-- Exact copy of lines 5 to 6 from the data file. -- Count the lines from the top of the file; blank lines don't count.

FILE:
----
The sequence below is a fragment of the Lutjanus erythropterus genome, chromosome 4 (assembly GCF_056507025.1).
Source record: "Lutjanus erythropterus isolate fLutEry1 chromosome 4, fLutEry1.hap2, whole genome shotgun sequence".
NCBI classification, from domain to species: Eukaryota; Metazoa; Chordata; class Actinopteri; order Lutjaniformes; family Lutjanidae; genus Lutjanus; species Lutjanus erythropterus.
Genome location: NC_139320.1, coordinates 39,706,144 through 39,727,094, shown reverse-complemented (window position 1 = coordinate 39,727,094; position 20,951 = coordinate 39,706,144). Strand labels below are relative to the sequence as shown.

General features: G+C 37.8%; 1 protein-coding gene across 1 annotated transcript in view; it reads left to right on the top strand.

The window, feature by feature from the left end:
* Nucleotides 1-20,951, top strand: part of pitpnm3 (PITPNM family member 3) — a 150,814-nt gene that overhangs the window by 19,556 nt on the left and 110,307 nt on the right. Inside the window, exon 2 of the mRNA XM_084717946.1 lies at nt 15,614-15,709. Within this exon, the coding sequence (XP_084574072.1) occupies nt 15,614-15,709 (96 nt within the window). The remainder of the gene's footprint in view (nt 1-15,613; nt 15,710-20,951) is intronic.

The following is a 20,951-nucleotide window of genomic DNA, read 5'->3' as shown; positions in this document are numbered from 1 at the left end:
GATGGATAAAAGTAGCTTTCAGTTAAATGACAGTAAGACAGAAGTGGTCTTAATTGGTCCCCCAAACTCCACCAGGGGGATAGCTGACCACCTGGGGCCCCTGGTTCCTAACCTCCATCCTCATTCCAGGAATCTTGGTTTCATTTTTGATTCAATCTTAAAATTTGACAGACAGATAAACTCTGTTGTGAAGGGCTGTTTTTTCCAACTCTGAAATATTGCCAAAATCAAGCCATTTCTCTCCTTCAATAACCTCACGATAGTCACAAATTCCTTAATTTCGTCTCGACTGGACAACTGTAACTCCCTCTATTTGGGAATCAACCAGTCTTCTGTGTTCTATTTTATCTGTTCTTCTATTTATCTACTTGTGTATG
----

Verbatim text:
General features: G+C 37.8%; 1 protein-coding gene across 1 annotated transcript in view; it reads left to right on the top strand.

The window, feature by feature from the left end: